Q We recently decided not to reappoint our municipal attorney, and we parted company on good terms. However, he recently attempted to appear before one of the boards that he was the town attorney before with a private client. I had the impression that there are statutes restricting former employees of a municipality from appearing before the boards and/or doing business with the municipality, both generally and as to lawyers. However, I have thus far been unable to find any specific statute or other guidance. Are there specific rules?
A Unortunately, there are no clear guidelines to be found on the municipal level. I think most people try to adhere closely to the state level requirements, which can be found at N.J.S.A. 52:13D-17:
“No State officer or employee or special State officer or employee, subsequent to the termination of his office or employment in any State agency, shall represent, appear for, negotiate on behalf of, or provide information not generally available to members of the public or services to, or agree to represent, appear for, negotiate on behalf of, or provide information not generally available to members of the public or services to, whether by himself or through any partnership, firm or corporation in which he has an interest or through any partner, officer or employee thereof, any person or party other than the State in connection with any cause, proceeding, application or other matter with respect to which such State officer or employee or special State officer or employee shall have made any investigation, rendered any ruling, given any opinion, or been otherwise substantially and directly involved at any time during the course of his office
It seems as though the most important consideration is “substantial and direct involvement.”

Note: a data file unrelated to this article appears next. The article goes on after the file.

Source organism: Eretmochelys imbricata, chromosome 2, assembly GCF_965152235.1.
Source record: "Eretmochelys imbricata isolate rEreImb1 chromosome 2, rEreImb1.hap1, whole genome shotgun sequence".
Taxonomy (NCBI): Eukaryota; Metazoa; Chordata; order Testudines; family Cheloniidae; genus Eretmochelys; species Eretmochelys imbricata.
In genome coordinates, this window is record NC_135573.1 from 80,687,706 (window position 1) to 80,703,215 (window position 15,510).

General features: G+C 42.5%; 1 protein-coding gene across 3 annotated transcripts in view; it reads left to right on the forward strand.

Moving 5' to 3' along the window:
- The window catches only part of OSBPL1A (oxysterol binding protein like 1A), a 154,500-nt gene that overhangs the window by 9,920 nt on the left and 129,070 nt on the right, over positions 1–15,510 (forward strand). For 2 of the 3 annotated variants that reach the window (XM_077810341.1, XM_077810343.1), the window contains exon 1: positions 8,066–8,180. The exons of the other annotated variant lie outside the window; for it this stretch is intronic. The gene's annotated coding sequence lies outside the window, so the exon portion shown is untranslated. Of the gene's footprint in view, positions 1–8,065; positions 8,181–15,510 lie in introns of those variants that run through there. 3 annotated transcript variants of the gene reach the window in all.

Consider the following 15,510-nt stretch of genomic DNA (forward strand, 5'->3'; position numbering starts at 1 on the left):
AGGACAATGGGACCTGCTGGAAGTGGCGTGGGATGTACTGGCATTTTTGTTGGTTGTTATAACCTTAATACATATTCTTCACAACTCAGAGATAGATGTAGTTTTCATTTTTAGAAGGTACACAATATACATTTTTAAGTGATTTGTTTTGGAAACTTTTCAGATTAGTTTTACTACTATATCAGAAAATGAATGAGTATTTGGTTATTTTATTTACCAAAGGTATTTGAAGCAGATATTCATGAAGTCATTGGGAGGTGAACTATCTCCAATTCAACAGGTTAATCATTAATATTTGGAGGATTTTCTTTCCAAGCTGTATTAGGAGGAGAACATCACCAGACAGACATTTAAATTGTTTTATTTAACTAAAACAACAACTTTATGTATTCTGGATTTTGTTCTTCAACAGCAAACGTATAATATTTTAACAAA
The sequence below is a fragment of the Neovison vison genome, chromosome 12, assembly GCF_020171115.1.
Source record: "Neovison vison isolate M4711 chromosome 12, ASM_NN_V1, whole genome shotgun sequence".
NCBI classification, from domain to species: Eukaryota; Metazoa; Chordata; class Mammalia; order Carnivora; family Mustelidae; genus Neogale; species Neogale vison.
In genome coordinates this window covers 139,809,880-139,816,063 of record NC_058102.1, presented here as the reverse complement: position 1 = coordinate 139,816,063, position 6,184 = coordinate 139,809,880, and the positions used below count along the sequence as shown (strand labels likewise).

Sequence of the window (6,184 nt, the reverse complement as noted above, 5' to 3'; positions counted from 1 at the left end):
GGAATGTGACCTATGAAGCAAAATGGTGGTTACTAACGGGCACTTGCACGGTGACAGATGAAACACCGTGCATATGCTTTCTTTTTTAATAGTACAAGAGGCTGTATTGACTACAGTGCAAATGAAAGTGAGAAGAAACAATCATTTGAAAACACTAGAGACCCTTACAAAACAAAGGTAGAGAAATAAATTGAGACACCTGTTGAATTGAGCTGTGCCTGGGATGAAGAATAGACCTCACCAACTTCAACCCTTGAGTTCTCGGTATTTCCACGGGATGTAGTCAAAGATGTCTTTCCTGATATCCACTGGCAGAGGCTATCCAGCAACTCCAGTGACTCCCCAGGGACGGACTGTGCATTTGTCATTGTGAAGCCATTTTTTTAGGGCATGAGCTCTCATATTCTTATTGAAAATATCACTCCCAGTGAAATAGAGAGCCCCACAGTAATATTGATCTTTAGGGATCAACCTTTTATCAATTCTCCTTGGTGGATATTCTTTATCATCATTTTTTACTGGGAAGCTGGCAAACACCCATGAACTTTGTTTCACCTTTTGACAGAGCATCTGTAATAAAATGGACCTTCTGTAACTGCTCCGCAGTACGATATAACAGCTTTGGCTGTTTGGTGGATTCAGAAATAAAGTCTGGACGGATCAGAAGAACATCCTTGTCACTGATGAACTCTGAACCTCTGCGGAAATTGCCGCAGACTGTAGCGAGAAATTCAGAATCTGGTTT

Attorneys are also governed by the Rules of Professional Conduct, at 1.11(a):
(a) Except as law may otherwise expressly permit, and subject to RPC 1.9, a lawyer who formerly has served as a government lawyer or public officer or employee of the government shall not represent a private client in connection with a matter:
(1) in which the lawyer participated personally and substantially as a public officer or employee, or
(2) for which the lawyer had substantial responsibility as a public officer or employee; or
(3) when the interests of the private party are materially adverse to the appropriate government agency, provided, however, that the application of this provision shall be limited to a period of six months immediately following the termination of the attorney’s service as a government lawyer or public officer.
Q What is the current state of law on instituting random drug testing for all municipal employees?
A This is a complicated topic. There are constitutional issues involved that, many would say, have not been as clearly delineated as they would like.
Commercial Drivers License (CDL) holders are covered by the Federal Department of Transportation’s Federal Motor Carrier Safety Regulations, which requires random drug testing, including reasonable suspicion, post accident, return to duty and follow up.
Here is a quote from the New Jersey Practice Series on Employment Law, published by Westlaw, and written by Marvin M. Goldstein and Stanley L. Goodman: “It is unclear under what circumstances the drug testing of public sector employees would violate the New Jersey Constitution.
The law in this area thus remains unsettled. Previously, a number of courts indicated that random drug testing would be unconstitutional. Other cases, however, indicated that “reasonable cause” drug testing, drug testing as part of a physical examination, and the drug testing of employees in highly regulated industries (including those related to law enforcement) would be constitutional.
Guidance was provided in N.J. Transit PBA Local 304 v. N.J. Transit Corps., where the New Jersey Supreme Court revisited the issue of drug testing for public employees. The Court ruled that requiring drug testing for armed transit officers did not violate the privacy right in the State Constitution laid out in Article I, Paragraph 7. The Court found that the transit officers had a ‘decreased expectation of privacy,’ that the tests were not overly intrusive, and that there was a compelling state interest. As a result, in that case, the random drug testing was not found to have violated the New Jersey Constitution.”
So, as you can see, apart from CDL drivers, drug testing in the public sector is not a requirement, and may only be legal in certain situations.
This column is for informational purposes only, and is not intended as legal advice.